And so we find ourselves between something of a rock and – if not a fully hard, than at least a largely firm – place. Because two episodes in is no time to be truly considering Mindhunter‘s bigger picture, and yet I find it very difficult to consider the episode in a vacuum. The series has an objective, and it is something deeper than a didactic retelling of the early days of criminal profiling. Something is afoot. I’m just not sure what yet.
But honestly, who cares, when the journey is so engaging? Well, I do realistically, but I also really loved this episode. Mostly due to the introduction of Ed Kemper, who is absolutely real and has a Wikipedia page worth the price of perusing. The most basic of all possible synopses of the episode is that Ford begins semi-covertly going to visit oddly affable serial killer, Ed Kemper, in the hopes of gaining greater insight into what informs men like him, via conversation of interview. Kemper proves a strange and engaging subject. He enjoys having an audience, immensely, especially one as entirely riveted as Ford proves to be. Tench initially resists, but eventually gives in to Ford’s persistent requests to join him in interviewing Kemper. Parallel to all of this, Ford and Tench attempt to help a local police force find a man who has brutalized an older woman and murdered her dog, by beginning to apply the psychology they know to the evidence they have. Tench sees the value in Ford’s work and they receive an official sanction to basically become the Mulder and Scully of Mindhunter. Work in the basement, on weekends.
Alright, so. I am reserving myself the pleasure of writing about Kemper – or, to be perhaps a bit more precise, and in doing so, less vulgar, the actor who plays Kemper – until the very end. Because we have things, you and I, that we discussed previously, that warrant revisiting. Because it is apparent that Mindhunter is of a large mind. This isn’t Criminal Minds – these episodes all serve specific function and purpose and the serialization and chronology is pivotal to the grander scheme (a scheme, it is worth nothing, I have not entirely figured out yet.) Though Holden is clearly our point of view, Bill is, for all readily definable purposes, the more likable, and make no mistake, the more human, of the two. I have discussed this show at some length with someone dear to me, whose opinion I value, and at various times we have both defaulted to referring to Holden as an alien. Jonathan Groff (who is, in every other context I’ve seen him, a funny and lively performing, engaging and charming actor) plays Holden like a blank slate, trying to imitate human form and function, and in that, he has a certain cloying desperation to be liked and approved of. It becomes quickly apparent in his interactions with Kemper that he is not simply trying manipulate the convicted killer; Holden lives alone. He has a girlfriend who barely seems of the same species as him, and a partner who fluctuates between being wryly amused by him and irritated and baffled. He is a wunderkind, who keeps himself separate by wearing variations on the same suit, every day of his life, and by being unable to turn off the work part of his brain. Kemper is the first person Holden meets who wants to talk about death and murder as badly as he does. And though they are at cross purposes, it is difficult not to feel like Holden is trying to prevent murder more out of a respect for the rules of the game than out of a true appreciation for human life. And in the security of the bond he rather rapidly develops with Kemper, Holden is allowed to blossom, a bit. He bros out. He talks like a frat boy, bragging about conquests. In perhaps the show’s most jolting but effective transition, the conversation shifts from Holden talking about the myriad notches in his bedpost and his girlfriend, to Kemper explaining how the sensation of penetrating a hole in the neck is different from oral sex. That the conversation could so easily head in that direction feels a lot like the show once again taking aim at a sort of toxic masculinity and the culture of locker room talk.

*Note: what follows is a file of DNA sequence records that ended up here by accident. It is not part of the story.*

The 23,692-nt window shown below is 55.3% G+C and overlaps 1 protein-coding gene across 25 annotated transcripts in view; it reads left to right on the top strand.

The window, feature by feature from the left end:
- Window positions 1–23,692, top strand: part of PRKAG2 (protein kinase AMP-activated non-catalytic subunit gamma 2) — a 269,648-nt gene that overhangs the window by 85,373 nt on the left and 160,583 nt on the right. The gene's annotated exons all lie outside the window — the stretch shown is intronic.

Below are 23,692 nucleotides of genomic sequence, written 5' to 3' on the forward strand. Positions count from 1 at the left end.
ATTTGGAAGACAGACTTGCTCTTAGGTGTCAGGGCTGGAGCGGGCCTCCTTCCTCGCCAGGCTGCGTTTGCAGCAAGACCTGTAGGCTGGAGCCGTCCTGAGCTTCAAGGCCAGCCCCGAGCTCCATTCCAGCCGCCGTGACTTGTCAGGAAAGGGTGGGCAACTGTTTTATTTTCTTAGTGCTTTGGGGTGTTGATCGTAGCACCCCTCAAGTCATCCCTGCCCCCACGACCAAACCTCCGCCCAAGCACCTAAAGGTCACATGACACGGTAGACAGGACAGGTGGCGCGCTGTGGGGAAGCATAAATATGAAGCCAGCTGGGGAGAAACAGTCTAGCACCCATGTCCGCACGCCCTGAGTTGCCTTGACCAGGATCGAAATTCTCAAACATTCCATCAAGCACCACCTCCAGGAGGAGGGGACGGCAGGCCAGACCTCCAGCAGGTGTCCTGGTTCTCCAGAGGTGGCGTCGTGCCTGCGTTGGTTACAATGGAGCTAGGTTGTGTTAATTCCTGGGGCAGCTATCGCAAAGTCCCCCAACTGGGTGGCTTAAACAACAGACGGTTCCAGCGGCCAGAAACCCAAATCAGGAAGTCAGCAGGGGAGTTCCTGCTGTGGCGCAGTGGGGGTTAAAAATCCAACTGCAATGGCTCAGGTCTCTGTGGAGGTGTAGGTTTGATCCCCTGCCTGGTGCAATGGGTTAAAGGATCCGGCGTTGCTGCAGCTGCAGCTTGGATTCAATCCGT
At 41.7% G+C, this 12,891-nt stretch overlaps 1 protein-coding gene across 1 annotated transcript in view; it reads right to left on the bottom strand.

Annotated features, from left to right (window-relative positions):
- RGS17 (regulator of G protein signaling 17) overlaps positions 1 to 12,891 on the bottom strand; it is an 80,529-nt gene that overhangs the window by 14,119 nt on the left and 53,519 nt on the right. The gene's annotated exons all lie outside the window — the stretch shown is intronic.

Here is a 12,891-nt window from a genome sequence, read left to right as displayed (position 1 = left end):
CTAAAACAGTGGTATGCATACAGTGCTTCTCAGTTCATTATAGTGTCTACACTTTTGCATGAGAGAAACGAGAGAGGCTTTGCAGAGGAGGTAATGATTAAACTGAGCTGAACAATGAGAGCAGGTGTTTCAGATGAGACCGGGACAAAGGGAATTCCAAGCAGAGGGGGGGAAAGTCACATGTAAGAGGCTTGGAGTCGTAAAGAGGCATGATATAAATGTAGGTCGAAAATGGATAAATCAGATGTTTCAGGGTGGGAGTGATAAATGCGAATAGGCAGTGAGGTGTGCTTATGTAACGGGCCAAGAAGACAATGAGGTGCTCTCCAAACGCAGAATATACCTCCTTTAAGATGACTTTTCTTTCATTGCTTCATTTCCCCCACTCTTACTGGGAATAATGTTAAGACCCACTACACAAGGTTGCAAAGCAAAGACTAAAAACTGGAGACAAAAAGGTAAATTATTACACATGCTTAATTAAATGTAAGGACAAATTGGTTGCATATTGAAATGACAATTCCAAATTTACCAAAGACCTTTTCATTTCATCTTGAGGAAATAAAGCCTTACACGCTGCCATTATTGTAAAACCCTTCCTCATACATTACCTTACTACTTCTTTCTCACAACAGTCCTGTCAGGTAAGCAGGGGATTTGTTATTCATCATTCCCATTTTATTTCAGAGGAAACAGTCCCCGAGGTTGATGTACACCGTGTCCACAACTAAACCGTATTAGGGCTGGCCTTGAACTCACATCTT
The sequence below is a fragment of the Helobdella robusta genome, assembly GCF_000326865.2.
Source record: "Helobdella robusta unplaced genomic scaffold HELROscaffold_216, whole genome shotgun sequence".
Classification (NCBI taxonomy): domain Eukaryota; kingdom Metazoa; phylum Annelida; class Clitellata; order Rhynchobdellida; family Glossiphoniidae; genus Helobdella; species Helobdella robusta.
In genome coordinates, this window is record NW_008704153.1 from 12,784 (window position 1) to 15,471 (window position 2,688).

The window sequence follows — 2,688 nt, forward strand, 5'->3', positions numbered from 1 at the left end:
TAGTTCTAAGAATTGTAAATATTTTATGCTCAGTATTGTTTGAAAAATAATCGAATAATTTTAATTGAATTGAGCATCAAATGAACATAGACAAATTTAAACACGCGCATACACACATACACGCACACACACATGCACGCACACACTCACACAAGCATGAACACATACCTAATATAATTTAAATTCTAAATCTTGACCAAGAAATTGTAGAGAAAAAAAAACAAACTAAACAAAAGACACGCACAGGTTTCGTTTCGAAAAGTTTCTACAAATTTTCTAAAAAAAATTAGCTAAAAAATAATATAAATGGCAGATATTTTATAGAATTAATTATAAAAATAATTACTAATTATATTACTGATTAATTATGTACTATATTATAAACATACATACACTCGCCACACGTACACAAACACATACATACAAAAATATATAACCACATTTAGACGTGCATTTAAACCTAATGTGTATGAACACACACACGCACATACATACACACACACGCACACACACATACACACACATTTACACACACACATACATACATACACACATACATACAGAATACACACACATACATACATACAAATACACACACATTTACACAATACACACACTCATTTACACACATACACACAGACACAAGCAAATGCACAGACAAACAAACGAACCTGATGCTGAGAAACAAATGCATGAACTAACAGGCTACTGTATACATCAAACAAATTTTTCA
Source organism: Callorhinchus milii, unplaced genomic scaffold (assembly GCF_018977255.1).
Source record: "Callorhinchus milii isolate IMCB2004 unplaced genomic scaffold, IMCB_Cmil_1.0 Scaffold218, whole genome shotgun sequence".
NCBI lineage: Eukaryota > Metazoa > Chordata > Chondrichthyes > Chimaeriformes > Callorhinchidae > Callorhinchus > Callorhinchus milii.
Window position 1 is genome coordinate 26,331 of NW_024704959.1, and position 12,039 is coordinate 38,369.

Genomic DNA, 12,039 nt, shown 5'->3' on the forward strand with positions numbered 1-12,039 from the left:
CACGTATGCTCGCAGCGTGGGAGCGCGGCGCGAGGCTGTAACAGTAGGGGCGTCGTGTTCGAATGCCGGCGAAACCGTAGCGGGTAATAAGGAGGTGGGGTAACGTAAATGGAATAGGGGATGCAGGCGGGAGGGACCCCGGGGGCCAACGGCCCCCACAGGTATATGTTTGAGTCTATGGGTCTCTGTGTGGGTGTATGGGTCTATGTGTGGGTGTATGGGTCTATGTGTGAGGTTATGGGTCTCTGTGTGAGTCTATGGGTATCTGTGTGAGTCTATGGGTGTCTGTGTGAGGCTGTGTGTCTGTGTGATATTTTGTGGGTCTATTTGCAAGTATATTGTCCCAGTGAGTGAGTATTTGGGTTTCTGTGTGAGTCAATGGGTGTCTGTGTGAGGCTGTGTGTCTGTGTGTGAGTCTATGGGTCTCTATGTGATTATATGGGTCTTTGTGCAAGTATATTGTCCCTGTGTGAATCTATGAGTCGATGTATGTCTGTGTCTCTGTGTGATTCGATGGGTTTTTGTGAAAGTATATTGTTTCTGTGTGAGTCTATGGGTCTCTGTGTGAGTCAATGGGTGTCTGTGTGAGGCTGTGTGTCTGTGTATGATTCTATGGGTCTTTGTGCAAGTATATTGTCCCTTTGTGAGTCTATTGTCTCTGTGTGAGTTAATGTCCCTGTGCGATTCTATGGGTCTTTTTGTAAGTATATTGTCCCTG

But this gives me all the impetus I’ve needed to jump right on in about Kemper. If one needs an easy analogy, he is the Hannibal to Ford’s Clarice, if Hannibal enjoyed talking about himself as much as he enjoyed eating the livers of census workers. Kemper is gregarious, affable. In a lot of ways, the last person you would expect to be a serial killer, which is part of what makes him so effectively dangerous and such a capable manipulator. I imagine that reactions will vary, as to the degree of sincerity Kemper displays in his conversations with Ford and Tench – the actor pretty brilliantly applies a certain, stilted and clipped delivery to all of his lines (and be ready for that voice; it is not what you expect to hear coming out of such a behemoth) that makes it very difficult to ascertain what is performance and what is reality. And yet, there are moments where something shifts; light goes out in his eyes, and his voice becomes hollow. And that is when it feels honest. That is when it feels real. His precise purpose or intentions in weaving a reality for Tench and Ford, I have not yet determined. Boredom seems a reasonable guess, but given the ubiquity of performative themes and the masking of the genuine self in these first two episodes, I am certain it will come into some sort of greater play.
I am going to posit here, and we can look back when all of this is done and see if there is any validity to what I am saying, that by the end of this season, we will find that Holden and Kemper are very much alike. With Holden lacking the urge to kill, but Kemper strangely more developed at human interaction. We will see. And soon!